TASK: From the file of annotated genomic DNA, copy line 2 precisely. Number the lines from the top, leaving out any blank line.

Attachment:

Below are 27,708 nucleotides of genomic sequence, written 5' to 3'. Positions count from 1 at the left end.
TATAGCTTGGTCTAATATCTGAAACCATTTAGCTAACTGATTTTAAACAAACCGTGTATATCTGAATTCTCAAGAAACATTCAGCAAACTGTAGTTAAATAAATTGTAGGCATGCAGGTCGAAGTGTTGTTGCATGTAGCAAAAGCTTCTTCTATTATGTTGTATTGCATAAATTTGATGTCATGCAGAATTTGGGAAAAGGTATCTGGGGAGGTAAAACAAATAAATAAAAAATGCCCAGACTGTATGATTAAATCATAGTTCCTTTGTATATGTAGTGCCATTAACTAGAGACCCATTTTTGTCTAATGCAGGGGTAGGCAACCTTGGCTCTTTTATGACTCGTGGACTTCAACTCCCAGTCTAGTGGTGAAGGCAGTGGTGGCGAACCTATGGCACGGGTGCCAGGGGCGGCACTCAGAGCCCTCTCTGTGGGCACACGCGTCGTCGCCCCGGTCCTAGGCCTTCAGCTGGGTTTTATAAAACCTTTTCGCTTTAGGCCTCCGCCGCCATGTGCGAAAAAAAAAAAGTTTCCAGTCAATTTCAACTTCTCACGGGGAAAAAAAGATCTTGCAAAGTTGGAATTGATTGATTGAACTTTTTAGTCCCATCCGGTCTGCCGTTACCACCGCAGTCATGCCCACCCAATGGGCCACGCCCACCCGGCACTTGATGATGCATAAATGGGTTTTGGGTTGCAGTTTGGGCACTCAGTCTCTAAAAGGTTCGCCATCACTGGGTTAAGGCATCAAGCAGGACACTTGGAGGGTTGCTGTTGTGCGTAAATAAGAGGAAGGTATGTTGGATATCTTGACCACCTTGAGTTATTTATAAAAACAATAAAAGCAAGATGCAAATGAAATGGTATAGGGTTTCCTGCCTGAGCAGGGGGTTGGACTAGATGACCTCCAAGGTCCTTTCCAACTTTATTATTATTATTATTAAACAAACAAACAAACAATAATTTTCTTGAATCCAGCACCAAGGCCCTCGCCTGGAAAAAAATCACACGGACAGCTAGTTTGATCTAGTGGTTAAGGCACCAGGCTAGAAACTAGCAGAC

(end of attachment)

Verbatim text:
TATAGCTTGGTCTAATATCTGAAACCATTTAGCTAACTGATTTTAAACAAACCGTGTATATCTGAATTCTCAAGAAACATTCAGCAAACTGTAGTTAAATAAATTGTAGGCATGCAGGTCGAAGTGTTGTTGCATGTAGCAAAAGCTTCTTCTATTATGTTGTATTGCATAAATTTGATGTCATGCAGAATTTGGGAAAAGGTATCTGGGGAGGTAAAACAAATAAATAAAAAATGCCCAGACTGTATGATTAAATCATAGTTCCTTTGTATATGTAGTGCCATTAACTAGAGACCCATTTTTGTCTAATGCAGGGGTAGGCAACCTTGGCTCTTTTATGACTCGTGGACTTCAACTCCCAGTCTAGTGGTGAAGGCAGTGGTGGCGAACCTATGGCACGGGTGCCAGGGGCGGCACTCAGAGCCCTCTCTGTGGGCACACGCGTCGTCGCCCCGGTCCTAGGCCTTCAGCTGGGTTTTATAAAACCTTTTCGCTTTAGGCCTCCGCCGCCATGTGCGAAAAAAAAAAAGTTTCCAGTCAATTTCAACTTCTCACGGGGAAAAAAAGATCTTGCAAAGTTGGAATTGATTGATTGAACTTTTTAGTCCCATCCGGTCTGCCGTTACCACCGCAGTCATGCCCACCCAATGGGCCACGCCCACCCGGCACTTGATGATGCATAAATGGGTTTTGGGTTGCAGTTTGGGCACTCAGTCTCTAAAAGGTTCGCCATCACTGGGTTAAGGCATCAAGCAGGACACTTGGAGGGTTGCTGTTGTGCGTAAATAAGAGGAAGGTATGTTGGATATCTTGACCACCTTGAGTTATTTATAAAAACAATAAAAGCAAGATGCAAATGAAATGGTATAGGGTTTCCTGCCTGAGCAGGGGGTTGGACTAGATGACCTCCAAGGTCCTTTCCAACTTTATTATTATTATTATTAAACAAACAAACAAACAATAATTTTCTTGAATCCAGCACCAAGGCCCTCGCCTGGAAAAAAATCACACGGACAGCTAGTTTGATCTAGTGGTTAAGGCACCAGGCTAGAAACTAGCAGAC